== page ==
management into overall travel management by ensuring the right people
with the right skills are doing the right things at the right time.
It's true that companies can reduce total mileage by a few percentage
points by minimizing unauthorized trips and helping drivers pick short
routes. However, efficiently assigning tasks to mobile workers can
reduce travel by as much as 20%.
Location-based services such as street-level routing (SLR) can help
companies significantly reduce travel time and increase "wrench time" -
time completing jobs. Combined with GPS, SLR not only lets managers
know where technicians are throughout the day, it also ensures drivers
travel the most efficient distances between jobs. SLR takes into
account myriad variables including one-way streets, congested
neighborhoods, slow-moving highways, etc. and calculates the optimal
route each driver should take - reducing travel time and gas
consumption and ensuring on-time arrivals.
3. Avoid multiple visits - Frustration with repeat visits because a job
wasn't done right the first time is a fact in the field service
industry. But one of the effects, aside from customer frustration,
schedule delays and more time on the road, is more gas used to drive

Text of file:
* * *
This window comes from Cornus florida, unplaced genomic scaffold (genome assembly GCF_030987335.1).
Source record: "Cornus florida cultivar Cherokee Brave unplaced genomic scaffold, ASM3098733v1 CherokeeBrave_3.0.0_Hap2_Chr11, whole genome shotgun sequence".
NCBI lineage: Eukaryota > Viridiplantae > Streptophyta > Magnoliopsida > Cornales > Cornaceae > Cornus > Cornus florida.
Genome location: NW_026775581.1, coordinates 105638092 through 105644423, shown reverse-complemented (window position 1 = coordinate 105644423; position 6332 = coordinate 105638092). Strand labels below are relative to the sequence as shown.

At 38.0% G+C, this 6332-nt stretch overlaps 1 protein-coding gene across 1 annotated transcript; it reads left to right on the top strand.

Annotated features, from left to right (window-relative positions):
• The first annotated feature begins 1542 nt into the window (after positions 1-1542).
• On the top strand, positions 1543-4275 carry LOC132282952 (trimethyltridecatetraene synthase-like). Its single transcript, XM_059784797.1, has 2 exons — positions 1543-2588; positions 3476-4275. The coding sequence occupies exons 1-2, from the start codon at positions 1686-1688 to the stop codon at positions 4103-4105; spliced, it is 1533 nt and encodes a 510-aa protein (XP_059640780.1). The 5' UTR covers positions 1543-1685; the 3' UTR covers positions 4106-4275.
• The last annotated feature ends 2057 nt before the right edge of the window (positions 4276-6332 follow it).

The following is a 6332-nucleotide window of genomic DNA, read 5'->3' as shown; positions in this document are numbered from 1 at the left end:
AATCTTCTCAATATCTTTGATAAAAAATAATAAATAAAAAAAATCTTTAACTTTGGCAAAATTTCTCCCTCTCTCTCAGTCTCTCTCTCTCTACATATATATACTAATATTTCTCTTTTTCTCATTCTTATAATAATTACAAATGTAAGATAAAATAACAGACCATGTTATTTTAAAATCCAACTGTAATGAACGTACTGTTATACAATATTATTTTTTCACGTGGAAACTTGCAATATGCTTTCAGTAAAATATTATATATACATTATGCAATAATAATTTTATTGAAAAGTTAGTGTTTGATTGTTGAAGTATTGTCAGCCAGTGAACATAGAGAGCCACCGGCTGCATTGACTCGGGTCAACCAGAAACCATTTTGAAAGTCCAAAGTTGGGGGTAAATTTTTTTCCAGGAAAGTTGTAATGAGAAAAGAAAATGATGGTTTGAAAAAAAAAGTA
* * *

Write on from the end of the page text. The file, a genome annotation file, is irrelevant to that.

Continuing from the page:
back to the job. Consider that if 5% of your tasks aren't completed on
the first try, then you've increased travel by 5% and worse, you're
completing 5% fewer new jobs.
The problem isn't just about field technician skill or lack of proper
tools. It's about schedule management. Corporations need to ensure
they're sending the right technician, with the right skills to the
right job so the job is done correctly the first time. When you're
dealing with hundreds of technicians and countless variables, your best
bet is to automate the scheduling with automated decision support
software. This will help prevent repeat visits and the resulting
On the other hand, early resolution can minimize the need to roll
trucks. Occasionally, customer service issues can be resolved over the
phone. By asking just a couple of the questions that cover the most
common user-fixable problems (such as "Have you rebooted your
computer?"), companies can reduce travel time. Moreover, remote
diagnostics that allow companies to query equipment to determine
whether it can be fixed remotely or it requires on-site attention also